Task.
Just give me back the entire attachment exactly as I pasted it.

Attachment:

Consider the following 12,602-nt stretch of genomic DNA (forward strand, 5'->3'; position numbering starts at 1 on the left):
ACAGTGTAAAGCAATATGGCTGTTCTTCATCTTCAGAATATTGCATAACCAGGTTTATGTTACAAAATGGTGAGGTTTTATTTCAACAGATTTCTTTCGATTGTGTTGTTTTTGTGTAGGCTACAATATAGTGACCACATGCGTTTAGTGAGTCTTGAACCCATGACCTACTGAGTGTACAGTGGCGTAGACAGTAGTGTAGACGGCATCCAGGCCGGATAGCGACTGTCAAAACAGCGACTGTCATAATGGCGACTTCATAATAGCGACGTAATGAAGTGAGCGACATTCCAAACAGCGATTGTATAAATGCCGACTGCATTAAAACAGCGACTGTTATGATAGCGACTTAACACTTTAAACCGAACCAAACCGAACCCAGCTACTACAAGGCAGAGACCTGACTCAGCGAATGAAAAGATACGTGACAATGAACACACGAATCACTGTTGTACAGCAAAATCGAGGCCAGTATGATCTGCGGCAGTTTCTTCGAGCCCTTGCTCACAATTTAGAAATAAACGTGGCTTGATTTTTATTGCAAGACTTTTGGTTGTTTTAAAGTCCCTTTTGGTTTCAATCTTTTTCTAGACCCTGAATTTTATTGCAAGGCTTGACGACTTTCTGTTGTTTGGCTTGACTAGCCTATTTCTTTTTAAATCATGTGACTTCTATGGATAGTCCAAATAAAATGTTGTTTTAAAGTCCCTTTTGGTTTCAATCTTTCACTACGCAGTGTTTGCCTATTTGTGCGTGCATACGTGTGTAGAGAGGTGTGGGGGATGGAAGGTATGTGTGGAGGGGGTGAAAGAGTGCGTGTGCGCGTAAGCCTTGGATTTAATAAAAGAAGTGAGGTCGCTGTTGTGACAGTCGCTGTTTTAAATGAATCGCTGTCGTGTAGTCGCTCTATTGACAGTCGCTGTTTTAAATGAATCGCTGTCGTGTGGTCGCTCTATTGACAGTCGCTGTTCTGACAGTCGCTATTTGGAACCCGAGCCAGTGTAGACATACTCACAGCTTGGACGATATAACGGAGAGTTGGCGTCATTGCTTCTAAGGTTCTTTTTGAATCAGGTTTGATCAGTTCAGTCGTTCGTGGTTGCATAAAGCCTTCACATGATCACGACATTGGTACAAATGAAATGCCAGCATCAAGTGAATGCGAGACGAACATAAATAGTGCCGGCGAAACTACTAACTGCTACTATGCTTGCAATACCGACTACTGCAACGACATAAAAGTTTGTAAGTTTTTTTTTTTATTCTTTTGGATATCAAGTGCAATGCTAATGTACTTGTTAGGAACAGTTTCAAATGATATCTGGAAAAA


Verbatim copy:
Consider the following 12,602-nt stretch of genomic DNA (forward strand, 5'->3'; position numbering starts at 1 on the left):
ACAGTGTAAAGCAATATGGCTGTTCTTCATCTTCAGAATATTGCATAACCAGGTTTATGTTACAAAATGGTGAGGTTTTATTTCAACAGATTTCTTTCGATTGTGTTGTTTTTGTGTAGGCTACAATATAGTGACCACATGCGTTTAGTGAGTCTTGAACCCATGACCTACTGAGTGTACAGTGGCGTAGACAGTAGTGTAGACGGCATCCAGGCCGGATAGCGACTGTCAAAACAGCGACTGTCATAATGGCGACTTCATAATAGCGACGTAATGAAGTGAGCGACATTCCAAACAGCGATTGTATAAATGCCGACTGCATTAAAACAGCGACTGTTATGATAGCGACTTAACACTTTAAACCGAACCAAACCGAACCCAGCTACTACAAGGCAGAGACCTGACTCAGCGAATGAAAAGATACGTGACAATGAACACACGAATCACTGTTGTACAGCAAAATCGAGGCCAGTATGATCTGCGGCAGTTTCTTCGAGCCCTTGCTCACAATTTAGAAATAAACGTGGCTTGATTTTTATTGCAAGACTTTTGGTTGTTTTAAAGTCCCTTTTGGTTTCAATCTTTTTCTAGACCCTGAATTTTATTGCAAGGCTTGACGACTTTCTGTTGTTTGGCTTGACTAGCCTATTTCTTTTTAAATCATGTGACTTCTATGGATAGTCCAAATAAAATGTTGTTTTAAAGTCCCTTTTGGTTTCAATCTTTCACTACGCAGTGTTTGCCTATTTGTGCGTGCATACGTGTGTAGAGAGGTGTGGGGGATGGAAGGTATGTGTGGAGGGGGTGAAAGAGTGCGTGTGCGCGTAAGCCTTGGATTTAATAAAAGAAGTGAGGTCGCTGTTGTGACAGTCGCTGTTTTAAATGAATCGCTGTCGTGTAGTCGCTCTATTGACAGTCGCTGTTTTAAATGAATCGCTGTCGTGTGGTCGCTCTATTGACAGTCGCTGTTCTGACAGTCGCTATTTGGAACCCGAGCCAGTGTAGACATACTCACAGCTTGGACGATATAACGGAGAGTTGGCGTCATTGCTTCTAAGGTTCTTTTTGAATCAGGTTTGATCAGTTCAGTCGTTCGTGGTTGCATAAAGCCTTCACATGATCACGACATTGGTACAAATGAAATGCCAGCATCAAGTGAATGCGAGACGAACATAAATAGTGCCGGCGAAACTACTAACTGCTACTATGCTTGCAATACCGACTACTGCAACGACATAAAAGTTTGTAAGTTTTTTTTTTTATTCTTTTGGATATCAAGTGCAATGCTAATGTACTTGTTAGGAACAGTTTCAAATGATATCTGGAAAAA